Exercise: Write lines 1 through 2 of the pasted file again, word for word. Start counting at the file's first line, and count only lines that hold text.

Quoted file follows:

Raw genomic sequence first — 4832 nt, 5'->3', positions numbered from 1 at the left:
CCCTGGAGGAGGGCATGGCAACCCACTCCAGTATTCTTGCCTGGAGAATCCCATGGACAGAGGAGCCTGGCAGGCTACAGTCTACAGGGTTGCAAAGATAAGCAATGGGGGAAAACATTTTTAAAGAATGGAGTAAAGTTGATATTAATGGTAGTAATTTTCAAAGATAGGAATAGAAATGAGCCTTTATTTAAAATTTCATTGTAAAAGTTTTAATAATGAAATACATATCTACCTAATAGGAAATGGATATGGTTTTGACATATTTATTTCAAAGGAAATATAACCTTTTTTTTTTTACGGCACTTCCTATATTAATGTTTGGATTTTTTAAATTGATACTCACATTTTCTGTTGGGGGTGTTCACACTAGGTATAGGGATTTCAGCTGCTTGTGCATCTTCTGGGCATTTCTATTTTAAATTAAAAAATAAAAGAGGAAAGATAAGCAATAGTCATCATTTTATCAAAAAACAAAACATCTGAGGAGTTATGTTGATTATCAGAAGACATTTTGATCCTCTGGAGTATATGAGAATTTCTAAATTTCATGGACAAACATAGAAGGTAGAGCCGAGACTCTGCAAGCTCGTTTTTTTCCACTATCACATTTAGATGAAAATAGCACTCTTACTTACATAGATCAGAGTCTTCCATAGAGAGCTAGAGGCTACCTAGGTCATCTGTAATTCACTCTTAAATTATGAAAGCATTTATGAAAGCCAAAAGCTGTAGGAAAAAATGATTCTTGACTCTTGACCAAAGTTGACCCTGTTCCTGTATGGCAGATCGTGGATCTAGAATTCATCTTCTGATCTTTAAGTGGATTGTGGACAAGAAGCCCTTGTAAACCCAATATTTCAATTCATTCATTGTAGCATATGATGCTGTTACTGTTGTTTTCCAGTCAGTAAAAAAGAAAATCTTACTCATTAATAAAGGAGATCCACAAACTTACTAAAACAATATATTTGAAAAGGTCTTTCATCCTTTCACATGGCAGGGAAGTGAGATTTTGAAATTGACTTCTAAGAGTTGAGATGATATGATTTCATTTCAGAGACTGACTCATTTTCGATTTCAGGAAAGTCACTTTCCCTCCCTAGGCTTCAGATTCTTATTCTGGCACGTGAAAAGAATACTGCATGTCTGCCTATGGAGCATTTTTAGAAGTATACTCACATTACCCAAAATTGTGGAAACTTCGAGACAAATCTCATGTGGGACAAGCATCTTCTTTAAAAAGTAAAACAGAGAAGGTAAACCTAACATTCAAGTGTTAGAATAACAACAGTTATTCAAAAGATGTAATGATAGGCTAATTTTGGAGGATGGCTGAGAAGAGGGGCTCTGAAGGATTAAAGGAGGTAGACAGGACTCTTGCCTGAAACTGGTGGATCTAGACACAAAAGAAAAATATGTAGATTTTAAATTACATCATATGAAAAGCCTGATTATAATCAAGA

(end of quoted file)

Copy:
Raw genomic sequence first — 4832 nt, 5'->3', positions numbered from 1 at the left:
CCCTGGAGGAGGGCATGGCAACCCACTCCAGTATTCTTGCCTGGAGAATCCCATGGACAGAGGAGCCTGGCAGGCTACAGTCTACAGGGTTGCAAAGATAAGCAATGGGGGAAAACATTTTTAAAGAATGGAGTAAAGTTGATATTAATGGTAGTAATTTTCAAAGATAGGAATAGAAATGAGCCTTTATTTAAAATTTCATTGTAAAAGTTTTAATAATGAAATACATATCTACCTAATAGGAAATGGATATGGTTTTGACATATTTATTTCAAAGGAAATATAACCTTTTTTTTTTTACGGCACTTCCTATATTAATGTTTGGATTTTTTAAATTGATACTCACATTTTCTGTTGGGGGTGTTCACACTAGGTATAGGGATTTCAGCTGCTTGTGCATCTTCTGGGCATTTCTATTTTAAATTAAAAAATAAAAGAGGAAAGATAAGCAATAGTCATCATTTTATCAAAAAACAAAACATCTGAGGAGTTATGTTGATTATCAGAAGACATTTTGATCCTCTGGAGTATATGAGAATTTCTAAATTTCATGGACAAACATAGAAGGTAGAGCCGAGACTCTGCAAGCTCGTTTTTTTCCACTATCACATTTAGATGAAAATAGCACTCTTACTTACATAGATCAGAGTCTTCCATAGAGAGCTAGAGGCTACCTAGGTCATCTGTAATTCACTCTTAAATTATGAAAGCATTTATGAAAGCCAAAAGCTGTAGGAAAAAATGATTCTTGACTCTTGACCAAAGTTGACCCTGTTCCTGTATGGCAGATCGTGGATCTAGAATTCATCTTCTGATCTTTAAGTGGATTGTGGACAAGAAGCCCTTGTAAACCCAATATTTCAATTCATTCATTGTAGCATATGATGCTGTTACTGTTGTTTTCCAGTCAGTAAAAAAGAAAATCTTACTCATTAATAAAGGAGATCCACAAACTTACTAAAACAATATATTTGAAAAGGTCTTTCATCCTTTCACATGGCAGGGAAGTGAGATTTTGAAATTGACTTCTAAGAGTTGAGATGATATGATTTCATTTCAGAGACTGACTCATTTTCGATTTCAGGAAAGTCACTTTCCCTCCCTAGGCTTCAGATTCTTATTCTGGCACGTGAAAAGAATACTGCATGTCTGCCTATGGAGCATTTTTAGAAGTATACTCACATTACCCAAAATTGTGGAAACTTCGAGACAAATCTCATGTGGGACAAGCATCTTCTTTAAAAAGTAAAACAGAGAAGGTAAACCTAACATTCAAGTGTTAGAATAACAACAGTTATTCAAAAGATGTAATGATAGGCTAATTTTGGAGGATGGCTGAGAAGAGGGGCTCTGAAGGATTAAAGGAGGTAGACAGGACTCTTGCCTGAAACTGGTGGATCTAGACACAAAAGAAAAATATGTAGATTTTAAATTACATCATATGAAAAGCCTGATTATAATCAAGA